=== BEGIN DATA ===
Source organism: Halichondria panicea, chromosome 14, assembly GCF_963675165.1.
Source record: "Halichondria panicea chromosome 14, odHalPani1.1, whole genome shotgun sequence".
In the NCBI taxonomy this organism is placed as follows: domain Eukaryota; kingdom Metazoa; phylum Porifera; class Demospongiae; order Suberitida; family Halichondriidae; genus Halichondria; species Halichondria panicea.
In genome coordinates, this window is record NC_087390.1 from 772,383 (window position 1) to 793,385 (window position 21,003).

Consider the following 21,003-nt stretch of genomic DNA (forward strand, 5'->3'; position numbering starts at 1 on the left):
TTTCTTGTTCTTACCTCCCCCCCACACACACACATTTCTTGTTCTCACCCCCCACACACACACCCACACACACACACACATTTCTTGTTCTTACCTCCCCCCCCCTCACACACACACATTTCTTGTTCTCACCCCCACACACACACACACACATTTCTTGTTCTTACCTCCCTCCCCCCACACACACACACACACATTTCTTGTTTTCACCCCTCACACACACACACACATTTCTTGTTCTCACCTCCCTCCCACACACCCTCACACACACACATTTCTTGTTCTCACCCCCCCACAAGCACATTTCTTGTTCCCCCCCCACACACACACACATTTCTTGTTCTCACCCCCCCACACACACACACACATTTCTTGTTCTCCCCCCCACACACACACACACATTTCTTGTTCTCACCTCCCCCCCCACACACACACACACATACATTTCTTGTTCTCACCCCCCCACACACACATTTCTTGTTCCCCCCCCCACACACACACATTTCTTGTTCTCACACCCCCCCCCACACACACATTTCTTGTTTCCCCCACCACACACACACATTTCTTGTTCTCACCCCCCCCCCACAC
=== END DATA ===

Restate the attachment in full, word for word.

Source organism: Halichondria panicea, chromosome 14, assembly GCF_963675165.1.
Source record: "Halichondria panicea chromosome 14, odHalPani1.1, whole genome shotgun sequence".
In the NCBI taxonomy this organism is placed as follows: domain Eukaryota; kingdom Metazoa; phylum Porifera; class Demospongiae; order Suberitida; family Halichondriidae; genus Halichondria; species Halichondria panicea.
In genome coordinates, this window is record NC_087390.1 from 772,383 (window position 1) to 793,385 (window position 21,003).

Consider the following 21,003-nt stretch of genomic DNA (forward strand, 5'->3'; position numbering starts at 1 on the left):
TTTCTTGTTCTTACCTCCCCCCCACACACACACATTTCTTGTTCTCACCCCCCACACACACACCCACACACACACACACATTTCTTGTTCTTACCTCCCCCCCCCTCACACACACACATTTCTTGTTCTCACCCCCACACACACACACACACATTTCTTGTTCTTACCTCCCTCCCCCCACACACACACACACACATTTCTTGTTTTCACCCCTCACACACACACACACATTTCTTGTTCTCACCTCCCTCCCACACACCCTCACACACACACATTTCTTGTTCTCACCCCCCCACAAGCACATTTCTTGTTCCCCCCCCACACACACACACATTTCTTGTTCTCACCCCCCCACACACACACACACATTTCTTGTTCTCCCCCCCACACACACACACACATTTCTTGTTCTCACCTCCCCCCCCACACACACACACACATACATTTCTTGTTCTCACCCCCCCACACACACATTTCTTGTTCCCCCCCCCACACACACACATTTCTTGTTCTCACACCCCCCCCCACACACACATTTCTTGTTTCCCCCACCACACACACACATTTCTTGTTCTCACCCCCCCCCCACAC